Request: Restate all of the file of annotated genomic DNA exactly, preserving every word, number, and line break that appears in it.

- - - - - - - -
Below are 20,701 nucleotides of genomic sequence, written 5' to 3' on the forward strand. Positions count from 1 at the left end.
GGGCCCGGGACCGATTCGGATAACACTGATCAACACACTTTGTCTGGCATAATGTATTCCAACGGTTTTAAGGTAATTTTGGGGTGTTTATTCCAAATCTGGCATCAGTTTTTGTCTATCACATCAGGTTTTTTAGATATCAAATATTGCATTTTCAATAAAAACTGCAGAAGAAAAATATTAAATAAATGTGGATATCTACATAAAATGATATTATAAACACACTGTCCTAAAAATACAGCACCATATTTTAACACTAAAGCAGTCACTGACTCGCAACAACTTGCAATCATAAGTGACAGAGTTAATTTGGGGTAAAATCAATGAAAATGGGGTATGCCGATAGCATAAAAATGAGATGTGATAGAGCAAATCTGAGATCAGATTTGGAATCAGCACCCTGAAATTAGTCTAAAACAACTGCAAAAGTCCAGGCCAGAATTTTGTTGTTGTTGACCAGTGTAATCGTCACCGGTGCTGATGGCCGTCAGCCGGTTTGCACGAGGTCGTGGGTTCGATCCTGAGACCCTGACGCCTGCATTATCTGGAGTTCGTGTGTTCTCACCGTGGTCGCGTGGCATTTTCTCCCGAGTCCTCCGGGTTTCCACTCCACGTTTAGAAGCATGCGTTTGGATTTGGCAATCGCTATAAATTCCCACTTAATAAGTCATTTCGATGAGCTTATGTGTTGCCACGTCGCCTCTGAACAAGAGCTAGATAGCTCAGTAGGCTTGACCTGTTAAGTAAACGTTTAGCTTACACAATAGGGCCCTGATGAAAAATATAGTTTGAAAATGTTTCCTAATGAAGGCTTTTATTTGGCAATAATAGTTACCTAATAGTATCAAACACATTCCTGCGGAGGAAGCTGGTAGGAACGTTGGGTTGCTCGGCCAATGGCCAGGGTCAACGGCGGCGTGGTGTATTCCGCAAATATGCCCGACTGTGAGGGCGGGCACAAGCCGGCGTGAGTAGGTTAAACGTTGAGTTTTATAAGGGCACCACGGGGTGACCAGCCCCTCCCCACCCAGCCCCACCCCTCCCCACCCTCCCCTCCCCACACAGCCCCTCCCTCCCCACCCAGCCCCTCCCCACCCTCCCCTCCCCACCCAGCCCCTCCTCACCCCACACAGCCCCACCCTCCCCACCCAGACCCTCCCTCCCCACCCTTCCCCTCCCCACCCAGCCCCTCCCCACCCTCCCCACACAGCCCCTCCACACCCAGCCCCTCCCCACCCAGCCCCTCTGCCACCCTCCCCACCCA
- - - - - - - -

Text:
Below are 20,701 nucleotides of genomic sequence, written 5' to 3' on the forward strand. Positions count from 1 at the left end.
GGGCCCGGGACCGATTCGGATAACACTGATCAACACACTTTGTCTGGCATAATGTATTCCAACGGTTTTAAGGTAATTTTGGGGTGTTTATTCCAAATCTGGCATCAGTTTTTGTCTATCACATCAGGTTTTTTAGATATCAAATATTGCATTTTCAATAAAAACTGCAGAAGAAAAATATTAAATAAATGTGGATATCTACATAAAATGATATTATAAACACACTGTCCTAAAAATACAGCACCATATTTTAACACTAAAGCAGTCACTGACTCGCAACAACTTGCAATCATAAGTGACAGAGTTAATTTGGGGTAAAATCAATGAAAATGGGGTATGCCGATAGCATAAAAATGAGATGTGATAGAGCAAATCTGAGATCAGATTTGGAATCAGCACCCTGAAATTAGTCTAAAACAACTGCAAAAGTCCAGGCCAGAATTTTGTTGTTGTTGACCAGTGTAATCGTCACCGGTGCTGATGGCCGTCAGCCGGTTTGCACGAGGTCGTGGGTTCGATCCTGAGACCCTGACGCCTGCATTATCTGGAGTTCGTGTGTTCTCACCGTGGTCGCGTGGCATTTTCTCCCGAGTCCTCCGGGTTTCCACTCCACGTTTAGAAGCATGCGTTTGGATTTGGCAATCGCTATAAATTCCCACTTAATAAGTCATTTCGATGAGCTTATGTGTTGCCACGTCGCCTCTGAACAAGAGCTAGATAGCTCAGTAGGCTTGACCTGTTAAGTAAACGTTTAGCTTACACAATAGGGCCCTGATGAAAAATATAGTTTGAAAATGTTTCCTAATGAAGGCTTTTATTTGGCAATAATAGTTACCTAATAGTATCAAACACATTCCTGCGGAGGAAGCTGGTAGGAACGTTGGGTTGCTCGGCCAATGGCCAGGGTCAACGGCGGCGTGGTGTATTCCGCAAATATGCCCGACTGTGAGGGCGGGCACAAGCCGGCGTGAGTAGGTTAAACGTTGAGTTTTATAAGGGCACCACGGGGTGACCAGCCCCTCCCCACCCAGCCCCACCCCTCCCCACCCTCCCCTCCCCACACAGCCCCTCCCTCCCCACCCAGCCCCTCCCCACCCTCCCCTCCCCACCCAGCCCCTCCTCACCCCACACAGCCCCACCCTCCCCACCCAGACCCTCCCTCCCCACCCTTCCCCTCCCCACCCAGCCCCTCCCCACCCTCCCCACACAGCCCCTCCACACCCAGCCCCTCCCCACCCAGCCCCTCTGCCACCCTCCCCACCCA